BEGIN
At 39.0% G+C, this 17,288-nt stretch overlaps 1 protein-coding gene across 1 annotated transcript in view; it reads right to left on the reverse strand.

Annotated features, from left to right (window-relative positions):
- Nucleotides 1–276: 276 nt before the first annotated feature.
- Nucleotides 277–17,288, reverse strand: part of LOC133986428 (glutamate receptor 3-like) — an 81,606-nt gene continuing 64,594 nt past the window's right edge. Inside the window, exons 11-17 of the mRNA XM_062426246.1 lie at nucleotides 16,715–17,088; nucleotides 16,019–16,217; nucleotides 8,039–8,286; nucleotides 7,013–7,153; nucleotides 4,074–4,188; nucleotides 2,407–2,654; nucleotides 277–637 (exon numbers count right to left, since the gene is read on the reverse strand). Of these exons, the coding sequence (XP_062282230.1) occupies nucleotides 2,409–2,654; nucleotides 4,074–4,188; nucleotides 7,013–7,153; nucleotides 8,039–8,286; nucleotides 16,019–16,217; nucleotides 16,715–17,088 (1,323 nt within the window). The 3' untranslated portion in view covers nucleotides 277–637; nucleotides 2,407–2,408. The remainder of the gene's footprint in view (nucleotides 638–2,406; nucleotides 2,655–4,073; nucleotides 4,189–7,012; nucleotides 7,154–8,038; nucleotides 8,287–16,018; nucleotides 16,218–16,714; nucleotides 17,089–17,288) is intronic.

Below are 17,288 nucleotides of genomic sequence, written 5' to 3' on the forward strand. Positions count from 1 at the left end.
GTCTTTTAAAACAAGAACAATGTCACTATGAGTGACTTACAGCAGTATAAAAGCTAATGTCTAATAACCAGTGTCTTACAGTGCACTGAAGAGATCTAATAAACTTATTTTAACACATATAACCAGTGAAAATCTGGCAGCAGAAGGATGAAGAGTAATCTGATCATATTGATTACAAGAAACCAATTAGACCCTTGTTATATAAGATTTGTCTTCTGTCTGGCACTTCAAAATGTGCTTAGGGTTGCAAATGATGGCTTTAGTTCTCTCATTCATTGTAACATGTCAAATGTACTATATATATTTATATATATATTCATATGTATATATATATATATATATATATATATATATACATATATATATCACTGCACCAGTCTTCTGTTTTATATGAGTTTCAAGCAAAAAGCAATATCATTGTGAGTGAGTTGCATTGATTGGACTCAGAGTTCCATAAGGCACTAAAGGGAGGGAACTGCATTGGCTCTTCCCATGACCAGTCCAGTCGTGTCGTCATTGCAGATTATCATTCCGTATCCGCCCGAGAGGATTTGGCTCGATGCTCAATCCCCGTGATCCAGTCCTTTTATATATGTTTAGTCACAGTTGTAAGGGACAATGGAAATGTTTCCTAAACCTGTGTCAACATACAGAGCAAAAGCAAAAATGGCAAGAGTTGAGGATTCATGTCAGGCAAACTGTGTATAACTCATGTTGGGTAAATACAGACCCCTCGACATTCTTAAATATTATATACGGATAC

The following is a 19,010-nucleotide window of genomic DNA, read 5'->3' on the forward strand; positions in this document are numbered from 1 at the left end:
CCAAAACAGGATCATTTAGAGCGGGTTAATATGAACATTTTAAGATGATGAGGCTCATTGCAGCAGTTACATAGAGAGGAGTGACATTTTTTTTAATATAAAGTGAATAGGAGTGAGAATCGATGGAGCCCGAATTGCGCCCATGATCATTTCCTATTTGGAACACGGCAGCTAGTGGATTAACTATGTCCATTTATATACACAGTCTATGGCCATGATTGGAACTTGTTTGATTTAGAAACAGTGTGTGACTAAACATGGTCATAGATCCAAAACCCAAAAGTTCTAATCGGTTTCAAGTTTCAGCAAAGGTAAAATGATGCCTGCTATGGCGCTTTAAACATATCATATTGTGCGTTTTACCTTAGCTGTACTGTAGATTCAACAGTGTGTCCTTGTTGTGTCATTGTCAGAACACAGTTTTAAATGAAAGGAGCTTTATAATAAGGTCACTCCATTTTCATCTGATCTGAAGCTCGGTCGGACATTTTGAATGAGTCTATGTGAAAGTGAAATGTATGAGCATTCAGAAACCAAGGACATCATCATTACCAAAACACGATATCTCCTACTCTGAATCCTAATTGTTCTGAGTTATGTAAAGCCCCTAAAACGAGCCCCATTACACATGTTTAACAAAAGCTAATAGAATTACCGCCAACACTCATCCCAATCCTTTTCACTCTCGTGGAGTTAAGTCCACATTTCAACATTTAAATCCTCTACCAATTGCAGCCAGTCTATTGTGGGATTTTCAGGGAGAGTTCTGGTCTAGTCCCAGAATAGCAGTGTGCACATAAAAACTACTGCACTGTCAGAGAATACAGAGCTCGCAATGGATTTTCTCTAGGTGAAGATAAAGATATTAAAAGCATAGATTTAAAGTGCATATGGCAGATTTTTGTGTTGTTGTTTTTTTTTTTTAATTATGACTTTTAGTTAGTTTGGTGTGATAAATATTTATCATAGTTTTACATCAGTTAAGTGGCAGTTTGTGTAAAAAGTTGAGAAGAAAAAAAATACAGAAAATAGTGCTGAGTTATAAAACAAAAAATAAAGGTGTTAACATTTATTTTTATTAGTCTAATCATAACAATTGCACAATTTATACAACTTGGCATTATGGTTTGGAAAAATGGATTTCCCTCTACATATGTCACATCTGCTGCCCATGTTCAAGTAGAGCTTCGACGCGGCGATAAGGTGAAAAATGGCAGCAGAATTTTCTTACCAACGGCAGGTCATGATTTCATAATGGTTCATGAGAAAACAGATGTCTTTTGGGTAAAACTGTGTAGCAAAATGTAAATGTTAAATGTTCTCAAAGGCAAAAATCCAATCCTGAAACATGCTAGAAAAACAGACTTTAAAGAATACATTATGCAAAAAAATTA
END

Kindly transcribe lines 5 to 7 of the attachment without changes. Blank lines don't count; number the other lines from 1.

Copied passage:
Below are 17,288 nucleotides of genomic sequence, written 5' to 3' on the forward strand. Positions count from 1 at the left end.
GTCTTTTAAAACAAGAACAATGTCACTATGAGTGACTTACAGCAGTATAAAAGCTAATGTCTAATAACCAGTGTCTTACAGTGCACTGAAGAGATCTAATAAACTTATTTTAACACATATAACCAGTGAAAATCTGGCAGCAGAAGGATGAAGAGTAATCTGATCATATTGATTACAAGAAACCAATTAGACCCTTGTTATATAAGATTTGTCTTCTGTCTGGCACTTCAAAATGTGCTTAGGGTTGCAAATGATGGCTTTAGTTCTCTCATTCATTGTAACATGTCAAATGTACTATATATATTTATATATATATTCATATGTATATATATATATATATATATATATATATATACATATATATATCACTGCACCAGTCTTCTGTTTTATATGAGTTTCAAGCAAAAAGCAATATCATTGTGAGTGAGTTGCATTGATTGGACTCAGAGTTCCATAAGGCACTAAAGGGAGGGAACTGCATTGGCTCTTCCCATGACCAGTCCAGTCGTGTCGTCATTGCAGATTATCATTCCGTATCCGCCCGAGAGGATTTGGCTCGATGCTCAATCCCCGTGATCCAGTCCTTTTATATATGTTTAGTCACAGTTGTAAGGGACAATGGAAATGTTTCCTAAACCTGTGTCAACATACAGAGCAAAAGCAAAAATGGCAAGAGTTGAGGATTCATGTCAGGCAAACTGTGTATAACTCATGTTGGGTAAATACAGACCCCTCGACATTCTTAAATATTATATACGGATAC

The following is a 19,010-nucleotide window of genomic DNA, read 5'->3' on the forward strand; positions in this document are numbered from 1 at the left end: